2. Welcome Changing Requir­­ements Even Late in the Project.
8. Agile Processes to support a consistent develo­­pment pace.
3. Frequent Delivery of working software.
9. Attention to technical detail and design enhances agility.
4. Collab­­or­ation between the business stakeh­­olders and developers throughout the project.
10. Simplicity (the art of maximizing the amount of work not done) is essential
5. Support, trust and motivate the people involved.
11. Self-o­­rg­a­n­izing teams encourage great archit­­ec­tures requir­­ements and designs.
6. Enable face-t­­o-face intera­­ct­ions.
12. Regular reflec­­tions on how to become more effective.

The Sprint Backlog

It is a list of work that need to be completed within the sprint.
The Developers owns the Sprint Backlog
Developers are always accoun­table for creating a plan for the sprint.
The Sprint Backlog is a plan by and for the develo­pers.
It is a highly visible, real-time picture of the work that the Developers plan to accomplish during the Sprint in order to achieve the Sprint Goal
The Sprint Backlog is composed of:
The Sprint Goal (why)
The set of Product Backlog items selected for the Sprint (what)
Actionable plan for delivering the Increment (how).
The commitment for the sprint backlog is: Sprint Goal
The Sprint Goal is the single objective for the Sprint.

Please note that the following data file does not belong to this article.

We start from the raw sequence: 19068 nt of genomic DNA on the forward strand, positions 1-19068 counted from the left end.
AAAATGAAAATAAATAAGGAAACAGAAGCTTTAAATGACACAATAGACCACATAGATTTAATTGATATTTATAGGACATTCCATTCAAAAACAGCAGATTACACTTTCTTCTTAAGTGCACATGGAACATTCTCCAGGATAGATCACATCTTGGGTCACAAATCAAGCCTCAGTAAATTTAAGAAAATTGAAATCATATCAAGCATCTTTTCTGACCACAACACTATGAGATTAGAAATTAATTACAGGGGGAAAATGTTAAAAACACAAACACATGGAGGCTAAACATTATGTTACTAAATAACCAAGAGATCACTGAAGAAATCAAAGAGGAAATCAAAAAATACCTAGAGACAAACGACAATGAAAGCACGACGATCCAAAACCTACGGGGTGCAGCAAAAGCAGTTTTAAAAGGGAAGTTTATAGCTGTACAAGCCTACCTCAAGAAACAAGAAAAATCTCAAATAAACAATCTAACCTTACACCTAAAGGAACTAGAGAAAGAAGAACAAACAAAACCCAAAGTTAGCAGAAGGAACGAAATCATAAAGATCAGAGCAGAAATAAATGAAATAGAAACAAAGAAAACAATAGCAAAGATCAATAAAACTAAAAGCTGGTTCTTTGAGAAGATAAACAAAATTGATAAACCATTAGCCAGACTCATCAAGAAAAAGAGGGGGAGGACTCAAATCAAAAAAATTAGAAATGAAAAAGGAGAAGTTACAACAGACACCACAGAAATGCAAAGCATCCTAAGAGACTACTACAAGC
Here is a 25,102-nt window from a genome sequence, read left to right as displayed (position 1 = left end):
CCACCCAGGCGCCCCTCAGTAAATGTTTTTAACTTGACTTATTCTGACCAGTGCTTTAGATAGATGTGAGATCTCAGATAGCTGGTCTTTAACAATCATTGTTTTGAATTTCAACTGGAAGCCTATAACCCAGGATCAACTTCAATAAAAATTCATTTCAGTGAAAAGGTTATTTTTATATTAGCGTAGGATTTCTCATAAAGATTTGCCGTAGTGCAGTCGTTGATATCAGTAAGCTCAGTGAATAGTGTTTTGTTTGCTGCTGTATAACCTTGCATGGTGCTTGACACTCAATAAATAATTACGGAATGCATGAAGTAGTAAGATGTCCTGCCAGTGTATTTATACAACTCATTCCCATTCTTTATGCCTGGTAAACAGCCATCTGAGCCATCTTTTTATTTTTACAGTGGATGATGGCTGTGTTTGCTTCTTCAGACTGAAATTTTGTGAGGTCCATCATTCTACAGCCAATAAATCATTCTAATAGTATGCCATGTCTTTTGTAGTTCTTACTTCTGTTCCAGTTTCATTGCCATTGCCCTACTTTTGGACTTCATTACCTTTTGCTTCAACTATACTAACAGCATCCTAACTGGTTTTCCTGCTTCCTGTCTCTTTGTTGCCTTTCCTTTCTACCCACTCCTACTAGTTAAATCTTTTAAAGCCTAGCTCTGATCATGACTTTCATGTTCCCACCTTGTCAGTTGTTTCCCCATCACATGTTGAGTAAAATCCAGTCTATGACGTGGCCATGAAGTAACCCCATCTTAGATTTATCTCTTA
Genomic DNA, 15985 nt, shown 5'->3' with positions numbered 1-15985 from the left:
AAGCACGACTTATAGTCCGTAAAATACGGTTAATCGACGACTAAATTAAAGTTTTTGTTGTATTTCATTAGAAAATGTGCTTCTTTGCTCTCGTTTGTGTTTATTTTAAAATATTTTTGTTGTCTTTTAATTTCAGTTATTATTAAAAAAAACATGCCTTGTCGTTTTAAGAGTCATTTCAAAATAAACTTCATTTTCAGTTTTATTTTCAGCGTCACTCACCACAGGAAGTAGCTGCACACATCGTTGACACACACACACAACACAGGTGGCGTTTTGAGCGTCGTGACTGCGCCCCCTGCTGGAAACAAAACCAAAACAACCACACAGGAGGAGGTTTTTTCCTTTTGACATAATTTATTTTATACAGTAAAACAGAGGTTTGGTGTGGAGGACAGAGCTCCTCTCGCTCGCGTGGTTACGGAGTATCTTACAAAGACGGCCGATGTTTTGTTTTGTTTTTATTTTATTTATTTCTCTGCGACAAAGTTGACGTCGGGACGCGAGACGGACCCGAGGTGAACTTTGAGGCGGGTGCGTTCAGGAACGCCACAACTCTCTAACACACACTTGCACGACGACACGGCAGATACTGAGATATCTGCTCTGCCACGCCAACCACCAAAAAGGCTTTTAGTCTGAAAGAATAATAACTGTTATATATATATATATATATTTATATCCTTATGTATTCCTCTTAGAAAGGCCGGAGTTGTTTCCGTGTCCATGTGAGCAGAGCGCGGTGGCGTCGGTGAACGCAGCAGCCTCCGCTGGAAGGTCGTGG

Although the Sprint Goal is a commitment by the Develo­pers.
The sprint goal should be flexible enough in terms of the exact work that is needed to achieve.
The Sprint Goal is created during the Sprint Planning event and then added to the Sprint Backlog.
As the Developers work during the Sprint, they keep the Sprint Goal in mind.
If the work turns out to be different than they expected, they collab­orate with the Product Owner to negotiate the scope of the Sprint Backlog within the Sprint without affecting the Sprint Goal.
Key Points
The sprint Backlog is initially created during sprint planning session, developers are accoun­table of the amount work they can deliver.
The developers can modify the sprint backlog through out the sprint. And the sprint backlog emerges during the sprint.
This emergence occurs as the scrum team works through the plan and learns more about the work needed to achieve the sprint goal.
As more work is required, the developers add it to the sprint backlog.

The Product Backlog

The Product Backlog is an emergent, ordered list of what is needed to improve the product. It is the single source of work undertaken by the Scrum Team.
Product Backlog is:
Emergent: Means that you add to it and change it over time as you inspect and adapt
Ordered: Is ordered by priorities and/or depend­encies.
Single Source: Product Backlog is the single source of work undertaken by the scrum team
The product owner owns the product backlog
Developing and explicitly commun­icating the product goal.
Creating and explicitly commun­icating product backlog items.
Ordering product backlog items.
Ensuring that the product backlog is transp­arent, visible, and unders­tood.
Key points
Anyone can add details to a BLI with the Product Owner´s discre­tion.
Multiple teams can work together on the same product, but a single product backlog is used to describe the upcoming work on the product.
Commitment to the product Goal
The Product Goal is the long-term objective for the Scrum Team. They must fulfill (or abandon) one objective before taking on the next.